To the Editor:

Scott Borgerson's article "Arctic Meltdown" (March/April 2008) is an addition to the recent wave of Arctic journalism rife with Wild West imagery of chaos and lawlessness -- a reporting trend spurred by Russia's August 2007 flag-planting stunt on the North Pole. Arctic frontier jargon that included "land grab" and "ungainly scramble" is now augmented by Borgerson's "gold rush" and "legal no man's land." While Borgerson correctly identifies the many sources of tension in the region, he is wrong when he writes that "the Arctic region is not currently governed by any comprehensive multilateral norms." The Arctic is not the "legal vacuum" invoked in his piece; it is a region governed by international law and, for the maritime issues that are the main subject of the article, specifically by the international law of the sea. With one exception ("growing talk of Greenland petitioning Denmark for political independence"), all of the Arctic problems that Borgerson raises -- offshore hydrocarbon exploration and exploitation, overlapping maritime claims, wide-margin continental shelves, the dumping of nuclear reactors, indigenous whaling, and a variety of shipping issues, including contested shipping routes, the use of flags of convenience, vessel-source pollution, and ship-based tourism -- are quintessential law-of-the-sea problems, around which a robust and widely adopted body of international law has grown.

Oddly, Borgerson seems to argue that because the Arctic Ocean is plagued by the full range of ocean problems, it is exempt from the rules designed specifically to address those same problems. This is illogical and wrong. The Arctic is an ocean to which the law of the sea applies, just as it does to all oceans, whether or not they suffer from a raft of "vexing problems" (and most of them do). Not only does the law of the sea apply to the Arctic in theory; it is being applied in practice. One recent example is the process of submitting science-based wide-margin continental shelf claims to the Commission on the Limits of the Continental Shelf. Russia submitted its claim to the commission in 2001. Norway submitted a claim in 2006, and Canada and Denmark are expected to do so before their respective submission deadlines of 2013 and 2014. So far, this has been a deliberate and orderly process.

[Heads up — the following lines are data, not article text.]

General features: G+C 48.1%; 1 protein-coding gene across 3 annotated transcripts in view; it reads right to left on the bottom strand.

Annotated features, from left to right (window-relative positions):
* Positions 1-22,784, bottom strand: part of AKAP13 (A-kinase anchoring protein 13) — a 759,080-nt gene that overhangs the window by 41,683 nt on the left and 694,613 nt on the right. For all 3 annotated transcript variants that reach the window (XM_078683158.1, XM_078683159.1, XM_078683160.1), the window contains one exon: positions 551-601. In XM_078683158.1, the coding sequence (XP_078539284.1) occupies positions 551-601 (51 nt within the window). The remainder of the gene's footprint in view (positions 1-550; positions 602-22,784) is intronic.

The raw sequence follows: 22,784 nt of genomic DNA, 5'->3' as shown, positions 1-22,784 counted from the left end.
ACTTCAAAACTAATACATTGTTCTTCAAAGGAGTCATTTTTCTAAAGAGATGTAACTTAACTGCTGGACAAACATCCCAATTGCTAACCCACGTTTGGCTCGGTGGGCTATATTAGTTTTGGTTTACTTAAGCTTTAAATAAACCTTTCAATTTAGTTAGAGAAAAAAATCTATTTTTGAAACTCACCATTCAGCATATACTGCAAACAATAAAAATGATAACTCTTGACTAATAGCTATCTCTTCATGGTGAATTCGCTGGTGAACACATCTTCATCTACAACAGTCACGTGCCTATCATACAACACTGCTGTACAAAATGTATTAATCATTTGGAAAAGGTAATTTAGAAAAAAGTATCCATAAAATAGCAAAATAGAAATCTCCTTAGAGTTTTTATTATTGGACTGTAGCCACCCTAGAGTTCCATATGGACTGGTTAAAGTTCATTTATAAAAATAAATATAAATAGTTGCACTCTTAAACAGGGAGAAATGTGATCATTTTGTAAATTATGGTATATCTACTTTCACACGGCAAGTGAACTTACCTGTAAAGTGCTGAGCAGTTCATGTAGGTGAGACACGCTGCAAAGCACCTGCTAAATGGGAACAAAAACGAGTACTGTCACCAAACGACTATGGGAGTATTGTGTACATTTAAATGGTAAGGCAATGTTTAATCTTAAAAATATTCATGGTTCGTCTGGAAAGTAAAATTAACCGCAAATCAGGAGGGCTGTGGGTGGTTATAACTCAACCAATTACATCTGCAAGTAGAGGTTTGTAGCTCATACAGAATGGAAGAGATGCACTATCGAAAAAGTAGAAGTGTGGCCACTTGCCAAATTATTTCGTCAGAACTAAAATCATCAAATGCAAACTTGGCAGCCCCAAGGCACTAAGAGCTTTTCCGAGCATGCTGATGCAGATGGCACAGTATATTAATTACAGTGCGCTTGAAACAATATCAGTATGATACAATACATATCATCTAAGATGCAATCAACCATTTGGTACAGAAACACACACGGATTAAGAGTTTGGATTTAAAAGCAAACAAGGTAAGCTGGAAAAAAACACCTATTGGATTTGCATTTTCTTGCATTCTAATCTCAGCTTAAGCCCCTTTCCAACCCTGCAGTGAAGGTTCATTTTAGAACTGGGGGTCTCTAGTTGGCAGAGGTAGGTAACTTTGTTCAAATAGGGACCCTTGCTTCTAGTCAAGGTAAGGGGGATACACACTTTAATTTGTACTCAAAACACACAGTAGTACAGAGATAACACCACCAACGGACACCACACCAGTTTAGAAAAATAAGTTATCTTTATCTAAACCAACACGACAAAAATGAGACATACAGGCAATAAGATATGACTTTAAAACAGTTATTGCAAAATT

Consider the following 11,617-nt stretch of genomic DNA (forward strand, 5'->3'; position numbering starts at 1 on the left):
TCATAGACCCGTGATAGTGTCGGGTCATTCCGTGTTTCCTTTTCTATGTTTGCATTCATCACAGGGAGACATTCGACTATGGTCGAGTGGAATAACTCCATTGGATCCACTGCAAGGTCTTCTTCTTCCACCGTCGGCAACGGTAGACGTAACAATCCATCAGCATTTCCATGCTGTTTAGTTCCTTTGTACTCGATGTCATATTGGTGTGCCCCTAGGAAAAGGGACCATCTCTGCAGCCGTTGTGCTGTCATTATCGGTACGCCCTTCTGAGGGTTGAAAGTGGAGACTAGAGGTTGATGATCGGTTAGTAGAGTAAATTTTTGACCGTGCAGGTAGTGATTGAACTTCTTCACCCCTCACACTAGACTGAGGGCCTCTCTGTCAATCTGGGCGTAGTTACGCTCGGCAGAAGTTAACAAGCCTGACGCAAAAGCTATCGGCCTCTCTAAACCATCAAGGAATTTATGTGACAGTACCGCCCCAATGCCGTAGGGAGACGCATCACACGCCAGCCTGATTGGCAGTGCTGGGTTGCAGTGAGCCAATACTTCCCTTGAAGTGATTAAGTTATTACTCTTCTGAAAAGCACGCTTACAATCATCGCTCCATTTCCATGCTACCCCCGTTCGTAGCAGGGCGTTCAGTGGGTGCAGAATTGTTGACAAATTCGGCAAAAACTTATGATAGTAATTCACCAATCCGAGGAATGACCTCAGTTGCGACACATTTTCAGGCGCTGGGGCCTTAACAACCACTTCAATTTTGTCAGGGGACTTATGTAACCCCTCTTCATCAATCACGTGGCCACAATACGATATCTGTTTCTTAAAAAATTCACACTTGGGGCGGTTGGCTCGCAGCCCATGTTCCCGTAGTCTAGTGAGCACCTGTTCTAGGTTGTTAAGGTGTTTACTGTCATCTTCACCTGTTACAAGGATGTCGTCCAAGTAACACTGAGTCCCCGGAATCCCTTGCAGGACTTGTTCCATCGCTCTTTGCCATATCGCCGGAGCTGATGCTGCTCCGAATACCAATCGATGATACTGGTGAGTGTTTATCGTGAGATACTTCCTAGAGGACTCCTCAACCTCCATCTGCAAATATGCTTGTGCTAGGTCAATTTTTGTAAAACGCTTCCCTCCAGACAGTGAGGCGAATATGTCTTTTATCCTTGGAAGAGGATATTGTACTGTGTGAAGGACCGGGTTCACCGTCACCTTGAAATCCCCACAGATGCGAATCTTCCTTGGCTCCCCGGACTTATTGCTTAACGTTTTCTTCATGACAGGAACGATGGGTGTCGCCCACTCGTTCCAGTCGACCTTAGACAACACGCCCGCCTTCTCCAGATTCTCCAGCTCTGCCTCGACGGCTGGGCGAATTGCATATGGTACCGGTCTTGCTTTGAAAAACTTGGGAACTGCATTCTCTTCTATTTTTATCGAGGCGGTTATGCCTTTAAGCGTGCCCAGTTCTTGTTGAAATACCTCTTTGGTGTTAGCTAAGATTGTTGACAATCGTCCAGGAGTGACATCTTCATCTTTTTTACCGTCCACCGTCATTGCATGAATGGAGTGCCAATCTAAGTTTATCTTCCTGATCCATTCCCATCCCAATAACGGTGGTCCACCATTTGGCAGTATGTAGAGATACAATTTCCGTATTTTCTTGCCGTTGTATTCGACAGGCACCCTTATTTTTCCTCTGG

There exists a comprehensive legal regime that defines the rights and obligations of states in, over, and under the world's oceans. It comes complete with customary rules, framework and subsidiary conventions, and dispute-settlement mechanisms and institutions. It applies to the Arctic Ocean.

Whether such a regime stinks of world government or rings of international cooperation, it is far from a "legal vacuum." Of course, the mere existence of rules designed to promote the peaceful use of the oceans cannot foreclose the possibility of Borgerson's "armed mad dash for [the Arctic's] resources." But if the Arctic descends into anarchy, it will be despite the rules that are already firmly in place.


President, Sovereign Geographic, Inc.

Scott Borgerson replies: